HL Deb 21 July 1983 vol 443 c1247

3.9 p.m.

Lord Monson

My Lords, I beg leave to ask the Question standing in my name on the Order Paper.

The Question was as follows:

To ask Her Majesty's Government whether they will ensure that anybody convicted of causing death by reckless or dangerous driving, particularly when under the influence of drink or drugs, will be disqualified from driving for at least five years.

The Parliamentary Under-Secretary of State, Home Office (Lord Elton)

My Lords, the courts must already impose a minimum of one year's disqualification on all those convicted of causing death by reckless driving or of driving while under the influence of drink or drugs, and the maximum penalty for causing death by reckless driving is five years' imprisonment. Her Majesty's Government are satisfied that these penalties are adequate, and we do not propose further to restrict the discretion of the courts to impose the appropriate sentence in each case.

Lord Monson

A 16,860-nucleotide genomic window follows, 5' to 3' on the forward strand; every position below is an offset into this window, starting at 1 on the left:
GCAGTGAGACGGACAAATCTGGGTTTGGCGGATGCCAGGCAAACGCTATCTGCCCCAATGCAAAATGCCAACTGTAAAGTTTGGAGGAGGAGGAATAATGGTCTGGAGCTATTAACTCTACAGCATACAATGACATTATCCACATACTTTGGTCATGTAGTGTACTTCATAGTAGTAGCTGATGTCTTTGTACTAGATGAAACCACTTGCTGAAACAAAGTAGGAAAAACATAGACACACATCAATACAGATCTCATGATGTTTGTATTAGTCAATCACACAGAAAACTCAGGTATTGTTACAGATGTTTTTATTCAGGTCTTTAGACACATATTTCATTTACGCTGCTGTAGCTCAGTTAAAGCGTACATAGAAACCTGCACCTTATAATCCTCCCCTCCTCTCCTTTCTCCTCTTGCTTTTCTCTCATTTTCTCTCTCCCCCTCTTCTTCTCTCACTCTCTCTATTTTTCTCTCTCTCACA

My Lords, I am grateful to the noble Lord, Lord Elton, for his reply, somewhat disappointing though it is. Will he agree that there is considerable public disquiet over a recent and perhaps not untypical case concerning a motorist, convicted of killing a motor cyclist as a result of dangerous driving and having twice the legal limit of alcohol in his bloodstream at the time, who not only had his prison sentence suspended for somewhat inconsistent reasons but was banned from driving for a mere 12 months —which, of course, is no longer a ban than that which is applicable to very much less serious offences? Would the Minister agree that such short periods of disqualification for killing people unlawfully not only have little deterrent value but are perhaps something of an insult to the families of the victims?

Lord Elton

My Lords, even if I had all the details of the case before me the noble Lord would not expect me to undertake the task of the court and come to a judgment. It is for the courts to decide when they have the material before them.